Mississippi mud to provide protection for Plaquemines Parish
Don Ames Reporting
With state and federal agencies moving slowly to build storm protection along the Plaquemines Parish coastline, Parish President Billy Nungesser wants to go it on his own.
On Thursday the Parish Council okayed a $50 million bond issue to finance the dredging of river sediment to build up the coast along the 70-mile-long strip of citrus and ranch land south of New Orleans.
The bond money would be used to hire contractors and lease a dredge to pump the Mississippi mud into surrounding open waters to eventually create new forests, ridges and marshes to ward off the encroaching Gulf of Mexico.
Nungesser says he's not at odds with the Army Corps of Engineers.
"They're pushing the sediment pumping and have been a great supporter, in general of what we're doing."
In fact, the Corps wants to take mud it routinely stirs up and dredges to keep the river open for ships and place it on the western side of the river delta to build up wetlands and marsh in West Bay, at the rivers mouth.
But, he says Plaquemines can't wait for state and federal agencies to act.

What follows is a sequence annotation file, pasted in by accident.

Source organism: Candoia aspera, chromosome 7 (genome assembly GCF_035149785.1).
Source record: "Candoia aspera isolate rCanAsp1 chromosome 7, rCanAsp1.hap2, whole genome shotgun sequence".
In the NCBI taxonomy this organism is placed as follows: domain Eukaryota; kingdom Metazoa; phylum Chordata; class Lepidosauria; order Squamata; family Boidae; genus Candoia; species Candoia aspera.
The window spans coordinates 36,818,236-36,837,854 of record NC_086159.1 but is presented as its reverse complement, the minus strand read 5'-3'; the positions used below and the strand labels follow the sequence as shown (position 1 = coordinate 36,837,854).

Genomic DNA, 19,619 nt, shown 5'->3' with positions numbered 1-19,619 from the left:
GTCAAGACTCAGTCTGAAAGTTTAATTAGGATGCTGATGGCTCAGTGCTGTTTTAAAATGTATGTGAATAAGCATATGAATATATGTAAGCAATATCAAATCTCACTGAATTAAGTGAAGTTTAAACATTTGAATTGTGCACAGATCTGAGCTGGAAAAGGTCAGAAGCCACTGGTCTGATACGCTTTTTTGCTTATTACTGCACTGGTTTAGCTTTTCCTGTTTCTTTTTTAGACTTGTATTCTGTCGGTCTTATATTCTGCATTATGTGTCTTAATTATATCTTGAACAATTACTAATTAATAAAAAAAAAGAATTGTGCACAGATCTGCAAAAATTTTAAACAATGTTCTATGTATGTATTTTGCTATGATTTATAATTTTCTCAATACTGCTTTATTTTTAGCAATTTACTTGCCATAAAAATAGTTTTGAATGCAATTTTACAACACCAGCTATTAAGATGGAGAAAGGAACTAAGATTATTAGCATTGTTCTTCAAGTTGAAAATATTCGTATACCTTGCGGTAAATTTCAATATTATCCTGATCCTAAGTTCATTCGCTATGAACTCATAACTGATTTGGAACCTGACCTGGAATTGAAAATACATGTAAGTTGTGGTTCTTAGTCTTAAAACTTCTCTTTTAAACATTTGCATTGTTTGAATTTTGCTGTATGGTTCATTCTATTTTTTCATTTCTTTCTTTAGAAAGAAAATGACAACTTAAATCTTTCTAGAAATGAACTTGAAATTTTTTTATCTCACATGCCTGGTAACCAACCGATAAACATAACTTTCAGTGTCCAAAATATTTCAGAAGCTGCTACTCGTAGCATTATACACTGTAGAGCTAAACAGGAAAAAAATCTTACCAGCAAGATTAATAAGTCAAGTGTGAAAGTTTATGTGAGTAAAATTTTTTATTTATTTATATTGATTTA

"We're just going to go it alone and get it done. It's the only way to save Plaquemines Parish. And, I believe the cost of the dredge will be less than half of what we're paying today for projects."
"We can achieve the same thing, outside the levee system, with three dollar sand as opposed to fifty dollar clay," says Nungesser.
And, he says selling the bonds should be no problem. He says the parish had a 20 million dollar surplus this year.
"We've got new businesses opening up every day. We've got three facilities being built on the river as we speak, two coal facilities...a tank facility. We're open for business and things are going well," he says.
"All we got to do is show the businesses and the people that we're willing to step up to the plate, and put the protection in place to keep those businesses, property and life safe."
He says the bonds would be backed by a steady stream of oil and gas revenues.
"Coupled with what we should get from BP, that should bridge the gap until we enjoy the 2017 revenue sharing. And, hopefully, that dredge will never stop working until we do have back what was there a hundred years ago," Nungesser says.
"We can't wait,'' he says. "We decided to go it alone. It's an emergency.''
Plaquemines Parish Coastal Zone Manager, P.J. Hahn, said the project could begin in 4 to 6 months.